I’ll admit that this can be difficult because God does give leaders to his people, and he does mean for them to respect and even venerate those leaders to some extent (see 1 Tim 5:17 & Heb 13:7-17). But at some point, proper veneration turns into inappropriate admiration and both the leader and follower run the risk of falling into the temptation of the devil.

This train of thought causes me to want to preach to my own soul: pay attention! Be warned! Don’t fall into the condemnation of the devil by exalting yourself, or of the demons by inappropriately exalting others beside God! I say this because the temptation to self-exaltation is at least a minor one for every person who has a public ministry. Every such person has at least a handful of people who tell them how helpful and impactful their ministry is, and with each such complement the soul can begin to be impressed with itself rather than with God. This is why Paul warned against appointing an elder who is young in the faith (1 Tim 3:7).

So be warned, my soul, and do not fall into the condemnation of the devil or the demons. And be warned, every soul who reads this, that you do not fall into that same condemnation.

It seems to me that, as serious as this problem is, the simple solution is to heed the great commandment and love the Lord our God with all of our heart, soul, mind, and strength. It’s to put him first and desire him most and pursue him always. It’s to be satisfied with and in him so that our soul doesn’t find itself craving for lesser glories. This is easier said than done, I know, but it is true nonetheless.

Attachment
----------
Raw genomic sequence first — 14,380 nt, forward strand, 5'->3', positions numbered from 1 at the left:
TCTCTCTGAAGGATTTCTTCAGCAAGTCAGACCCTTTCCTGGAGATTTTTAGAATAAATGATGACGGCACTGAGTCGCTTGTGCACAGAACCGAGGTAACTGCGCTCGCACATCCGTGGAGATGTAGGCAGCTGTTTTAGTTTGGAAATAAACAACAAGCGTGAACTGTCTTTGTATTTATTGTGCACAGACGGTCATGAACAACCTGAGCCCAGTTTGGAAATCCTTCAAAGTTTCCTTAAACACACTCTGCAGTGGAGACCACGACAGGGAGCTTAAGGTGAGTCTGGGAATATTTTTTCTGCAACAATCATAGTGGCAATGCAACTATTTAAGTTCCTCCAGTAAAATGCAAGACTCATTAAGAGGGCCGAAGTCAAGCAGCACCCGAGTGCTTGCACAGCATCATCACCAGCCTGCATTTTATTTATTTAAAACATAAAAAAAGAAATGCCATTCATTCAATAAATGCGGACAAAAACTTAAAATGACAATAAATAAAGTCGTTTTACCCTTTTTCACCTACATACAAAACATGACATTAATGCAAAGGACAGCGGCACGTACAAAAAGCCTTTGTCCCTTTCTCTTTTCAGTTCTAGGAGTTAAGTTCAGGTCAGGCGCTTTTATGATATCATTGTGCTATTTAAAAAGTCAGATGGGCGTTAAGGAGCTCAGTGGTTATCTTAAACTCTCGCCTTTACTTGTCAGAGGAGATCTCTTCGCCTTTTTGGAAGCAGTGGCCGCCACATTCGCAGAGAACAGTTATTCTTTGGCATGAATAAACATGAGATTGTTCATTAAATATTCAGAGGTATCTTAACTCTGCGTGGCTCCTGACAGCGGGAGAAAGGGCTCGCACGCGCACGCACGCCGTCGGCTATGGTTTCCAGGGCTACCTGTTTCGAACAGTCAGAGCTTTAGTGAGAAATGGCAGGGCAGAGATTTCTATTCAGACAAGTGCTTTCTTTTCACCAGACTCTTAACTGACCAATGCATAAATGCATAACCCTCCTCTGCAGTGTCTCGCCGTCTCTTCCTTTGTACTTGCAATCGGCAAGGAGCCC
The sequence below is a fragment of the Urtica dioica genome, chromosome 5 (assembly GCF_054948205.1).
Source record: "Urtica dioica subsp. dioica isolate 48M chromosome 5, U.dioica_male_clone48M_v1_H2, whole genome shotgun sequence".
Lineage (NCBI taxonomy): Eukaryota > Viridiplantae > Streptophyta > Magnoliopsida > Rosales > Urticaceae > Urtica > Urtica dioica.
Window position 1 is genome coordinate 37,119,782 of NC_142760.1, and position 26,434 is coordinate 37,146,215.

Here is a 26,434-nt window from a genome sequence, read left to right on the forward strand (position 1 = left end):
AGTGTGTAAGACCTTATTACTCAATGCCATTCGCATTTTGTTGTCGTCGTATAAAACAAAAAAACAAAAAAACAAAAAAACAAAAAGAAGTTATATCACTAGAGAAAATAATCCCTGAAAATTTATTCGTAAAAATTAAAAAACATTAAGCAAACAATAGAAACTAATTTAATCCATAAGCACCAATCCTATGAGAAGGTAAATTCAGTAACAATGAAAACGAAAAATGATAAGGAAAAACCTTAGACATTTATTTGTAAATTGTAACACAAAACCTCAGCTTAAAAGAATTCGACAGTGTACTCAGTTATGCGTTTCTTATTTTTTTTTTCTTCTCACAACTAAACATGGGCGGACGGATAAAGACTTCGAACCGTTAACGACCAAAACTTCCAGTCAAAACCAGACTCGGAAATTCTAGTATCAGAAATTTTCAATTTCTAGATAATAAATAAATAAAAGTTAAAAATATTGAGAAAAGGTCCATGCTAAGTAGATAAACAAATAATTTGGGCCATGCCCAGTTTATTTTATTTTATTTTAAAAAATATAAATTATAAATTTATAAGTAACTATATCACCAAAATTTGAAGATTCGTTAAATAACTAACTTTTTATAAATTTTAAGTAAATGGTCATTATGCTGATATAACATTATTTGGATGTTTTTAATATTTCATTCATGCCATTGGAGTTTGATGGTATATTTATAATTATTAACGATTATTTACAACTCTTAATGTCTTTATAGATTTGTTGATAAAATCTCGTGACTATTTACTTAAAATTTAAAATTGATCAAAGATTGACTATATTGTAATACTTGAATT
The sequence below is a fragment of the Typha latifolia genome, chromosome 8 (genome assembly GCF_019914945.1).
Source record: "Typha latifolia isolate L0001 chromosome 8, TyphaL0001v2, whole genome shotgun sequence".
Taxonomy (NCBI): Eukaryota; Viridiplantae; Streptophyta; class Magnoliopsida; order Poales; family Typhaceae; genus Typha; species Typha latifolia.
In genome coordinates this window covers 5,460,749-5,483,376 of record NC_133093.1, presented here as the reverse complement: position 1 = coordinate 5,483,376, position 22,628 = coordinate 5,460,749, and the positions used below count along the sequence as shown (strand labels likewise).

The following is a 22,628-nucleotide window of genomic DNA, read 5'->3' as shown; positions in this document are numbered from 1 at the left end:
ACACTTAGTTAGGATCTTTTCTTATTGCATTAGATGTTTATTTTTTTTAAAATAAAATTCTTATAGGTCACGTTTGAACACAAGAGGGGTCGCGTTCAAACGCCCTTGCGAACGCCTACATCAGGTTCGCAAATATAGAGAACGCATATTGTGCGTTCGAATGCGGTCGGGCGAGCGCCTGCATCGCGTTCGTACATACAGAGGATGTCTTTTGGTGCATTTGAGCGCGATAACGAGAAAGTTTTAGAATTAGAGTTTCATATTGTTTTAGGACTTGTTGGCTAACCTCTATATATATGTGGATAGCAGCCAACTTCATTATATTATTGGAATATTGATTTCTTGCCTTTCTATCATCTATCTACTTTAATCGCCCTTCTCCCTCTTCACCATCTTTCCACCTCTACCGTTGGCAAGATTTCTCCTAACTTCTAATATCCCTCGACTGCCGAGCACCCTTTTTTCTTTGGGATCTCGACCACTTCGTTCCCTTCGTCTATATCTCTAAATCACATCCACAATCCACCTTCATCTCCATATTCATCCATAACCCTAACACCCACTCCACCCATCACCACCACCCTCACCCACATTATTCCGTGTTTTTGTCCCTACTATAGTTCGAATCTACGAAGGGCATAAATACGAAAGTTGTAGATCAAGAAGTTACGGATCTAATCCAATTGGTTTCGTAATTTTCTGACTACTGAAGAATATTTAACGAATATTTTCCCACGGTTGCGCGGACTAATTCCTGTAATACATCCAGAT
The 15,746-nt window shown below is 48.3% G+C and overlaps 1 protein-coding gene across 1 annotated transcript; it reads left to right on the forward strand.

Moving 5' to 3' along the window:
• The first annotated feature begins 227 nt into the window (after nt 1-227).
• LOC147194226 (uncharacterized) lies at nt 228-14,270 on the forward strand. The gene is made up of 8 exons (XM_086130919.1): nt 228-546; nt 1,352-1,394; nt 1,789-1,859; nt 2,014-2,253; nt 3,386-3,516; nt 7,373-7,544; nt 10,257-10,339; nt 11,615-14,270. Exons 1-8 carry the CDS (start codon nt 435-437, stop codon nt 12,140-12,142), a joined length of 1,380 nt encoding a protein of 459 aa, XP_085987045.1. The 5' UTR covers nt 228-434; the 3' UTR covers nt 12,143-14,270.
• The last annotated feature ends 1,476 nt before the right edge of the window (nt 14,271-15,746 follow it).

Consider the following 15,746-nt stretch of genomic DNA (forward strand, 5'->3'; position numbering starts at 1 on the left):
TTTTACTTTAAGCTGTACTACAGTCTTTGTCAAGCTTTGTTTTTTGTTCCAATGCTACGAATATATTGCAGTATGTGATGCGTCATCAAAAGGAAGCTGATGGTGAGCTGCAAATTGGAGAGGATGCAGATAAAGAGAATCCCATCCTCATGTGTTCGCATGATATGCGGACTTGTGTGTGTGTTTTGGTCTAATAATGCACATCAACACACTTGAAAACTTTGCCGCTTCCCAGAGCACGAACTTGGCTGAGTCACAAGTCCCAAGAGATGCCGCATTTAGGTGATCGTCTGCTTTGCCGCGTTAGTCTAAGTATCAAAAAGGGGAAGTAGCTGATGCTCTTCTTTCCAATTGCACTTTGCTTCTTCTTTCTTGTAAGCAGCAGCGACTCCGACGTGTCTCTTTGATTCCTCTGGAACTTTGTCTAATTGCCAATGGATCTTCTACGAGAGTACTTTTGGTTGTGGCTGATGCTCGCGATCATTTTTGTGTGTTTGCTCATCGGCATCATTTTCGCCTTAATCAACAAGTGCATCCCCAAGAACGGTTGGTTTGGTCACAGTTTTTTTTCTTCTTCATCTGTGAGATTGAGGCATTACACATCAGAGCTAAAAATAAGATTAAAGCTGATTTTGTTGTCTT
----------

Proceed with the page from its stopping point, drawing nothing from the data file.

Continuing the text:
Wednesday, March 25, 2009

On Finishing Strong

Yesterday I read the story of Caleb, now an old man, asking Joshua to let him take the land of Hebron. Here are a few of his words: "And now, behold, the LORD has kept me alive, just as he said, these forty-five years since the time that the LORD spoke this word to Moses, while Israel walked in the wilderness. And now, behold, I am this day eighty-five years old. I am still as strong today as I was in the day that Moses sent me; my strength now is as my strength was then, for war and for going and coming. So now give me this hill country of which the LORD spoke on that day, for you heard on that day how the Anakim were there, with great fortified cities. It may be that the LORD will be with me, and I shall drive them out just as the LORD said" (Josh 14:10-12).